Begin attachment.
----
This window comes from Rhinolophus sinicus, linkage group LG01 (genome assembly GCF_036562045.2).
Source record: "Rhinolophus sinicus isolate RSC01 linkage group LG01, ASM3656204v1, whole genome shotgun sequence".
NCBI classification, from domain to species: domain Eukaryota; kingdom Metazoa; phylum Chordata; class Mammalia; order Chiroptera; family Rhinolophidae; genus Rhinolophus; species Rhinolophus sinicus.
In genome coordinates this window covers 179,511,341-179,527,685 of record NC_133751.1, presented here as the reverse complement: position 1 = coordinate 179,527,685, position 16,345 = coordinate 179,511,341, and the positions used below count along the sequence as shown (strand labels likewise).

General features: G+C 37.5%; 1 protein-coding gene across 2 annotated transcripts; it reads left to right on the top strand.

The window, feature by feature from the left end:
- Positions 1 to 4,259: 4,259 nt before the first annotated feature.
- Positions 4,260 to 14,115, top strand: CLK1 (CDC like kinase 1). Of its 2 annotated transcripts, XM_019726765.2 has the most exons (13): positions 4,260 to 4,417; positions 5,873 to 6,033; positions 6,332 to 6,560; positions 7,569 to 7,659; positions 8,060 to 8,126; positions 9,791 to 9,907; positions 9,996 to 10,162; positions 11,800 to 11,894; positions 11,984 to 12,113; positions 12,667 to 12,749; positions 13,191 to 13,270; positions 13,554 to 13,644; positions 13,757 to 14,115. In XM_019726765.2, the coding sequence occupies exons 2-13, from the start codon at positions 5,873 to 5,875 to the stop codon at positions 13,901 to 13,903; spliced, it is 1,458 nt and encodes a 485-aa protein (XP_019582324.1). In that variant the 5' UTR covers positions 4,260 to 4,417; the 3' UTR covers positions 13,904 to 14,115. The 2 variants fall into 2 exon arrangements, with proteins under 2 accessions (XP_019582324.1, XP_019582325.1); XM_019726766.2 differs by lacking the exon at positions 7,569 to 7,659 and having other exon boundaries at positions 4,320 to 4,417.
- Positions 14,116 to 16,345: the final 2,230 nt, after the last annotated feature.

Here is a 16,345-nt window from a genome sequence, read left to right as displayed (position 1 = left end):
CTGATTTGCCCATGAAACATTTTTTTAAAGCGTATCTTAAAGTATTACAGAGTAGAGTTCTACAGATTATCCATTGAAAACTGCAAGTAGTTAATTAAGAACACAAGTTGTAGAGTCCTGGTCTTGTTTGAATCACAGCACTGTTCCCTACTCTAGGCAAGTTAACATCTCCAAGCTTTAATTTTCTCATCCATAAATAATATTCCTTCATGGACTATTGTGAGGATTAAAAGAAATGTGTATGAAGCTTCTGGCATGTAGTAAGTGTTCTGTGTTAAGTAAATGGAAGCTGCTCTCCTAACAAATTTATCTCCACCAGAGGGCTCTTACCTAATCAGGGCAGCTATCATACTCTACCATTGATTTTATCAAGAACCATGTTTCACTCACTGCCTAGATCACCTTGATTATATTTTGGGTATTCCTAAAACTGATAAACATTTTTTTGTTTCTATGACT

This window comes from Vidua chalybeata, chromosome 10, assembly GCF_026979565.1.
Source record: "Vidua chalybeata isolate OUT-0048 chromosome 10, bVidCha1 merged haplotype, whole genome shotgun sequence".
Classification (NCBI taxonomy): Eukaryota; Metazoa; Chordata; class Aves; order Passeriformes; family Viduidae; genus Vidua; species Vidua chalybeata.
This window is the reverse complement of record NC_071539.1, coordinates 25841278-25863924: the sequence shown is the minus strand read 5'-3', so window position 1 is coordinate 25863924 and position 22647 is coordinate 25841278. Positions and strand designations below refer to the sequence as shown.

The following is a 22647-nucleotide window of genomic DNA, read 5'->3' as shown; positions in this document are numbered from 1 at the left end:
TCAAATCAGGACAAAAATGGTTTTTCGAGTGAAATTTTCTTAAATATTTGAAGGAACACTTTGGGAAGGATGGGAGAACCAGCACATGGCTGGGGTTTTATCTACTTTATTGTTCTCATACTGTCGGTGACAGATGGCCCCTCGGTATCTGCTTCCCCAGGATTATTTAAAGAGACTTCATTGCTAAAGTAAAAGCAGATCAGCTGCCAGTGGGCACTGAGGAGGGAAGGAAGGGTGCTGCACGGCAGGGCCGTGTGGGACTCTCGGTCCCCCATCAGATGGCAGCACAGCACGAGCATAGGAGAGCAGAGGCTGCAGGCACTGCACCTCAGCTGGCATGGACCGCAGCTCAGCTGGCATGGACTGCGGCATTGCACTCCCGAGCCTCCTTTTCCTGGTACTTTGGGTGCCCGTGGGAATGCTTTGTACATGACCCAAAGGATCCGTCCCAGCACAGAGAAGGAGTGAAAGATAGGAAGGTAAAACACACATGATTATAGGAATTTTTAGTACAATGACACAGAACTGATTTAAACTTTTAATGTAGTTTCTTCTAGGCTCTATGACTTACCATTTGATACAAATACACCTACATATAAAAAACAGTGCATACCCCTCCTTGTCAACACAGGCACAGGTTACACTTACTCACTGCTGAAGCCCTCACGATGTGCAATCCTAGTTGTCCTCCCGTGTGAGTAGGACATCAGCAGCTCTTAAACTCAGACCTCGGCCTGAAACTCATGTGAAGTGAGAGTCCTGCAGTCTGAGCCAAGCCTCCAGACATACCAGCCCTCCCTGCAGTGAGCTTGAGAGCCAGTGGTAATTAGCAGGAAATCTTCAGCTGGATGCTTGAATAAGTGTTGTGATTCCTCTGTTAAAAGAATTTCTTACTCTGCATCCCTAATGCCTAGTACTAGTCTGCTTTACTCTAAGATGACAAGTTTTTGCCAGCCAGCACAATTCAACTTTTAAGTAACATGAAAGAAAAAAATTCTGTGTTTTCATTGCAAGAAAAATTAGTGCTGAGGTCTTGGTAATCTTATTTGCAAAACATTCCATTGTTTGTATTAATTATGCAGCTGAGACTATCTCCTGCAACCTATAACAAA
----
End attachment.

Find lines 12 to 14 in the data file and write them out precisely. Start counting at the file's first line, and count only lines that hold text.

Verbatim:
This window comes from Vidua chalybeata, chromosome 10, assembly GCF_026979565.1.
Source record: "Vidua chalybeata isolate OUT-0048 chromosome 10, bVidCha1 merged haplotype, whole genome shotgun sequence".
Classification (NCBI taxonomy): Eukaryota; Metazoa; Chordata; class Aves; order Passeriformes; family Viduidae; genus Vidua; species Vidua chalybeata.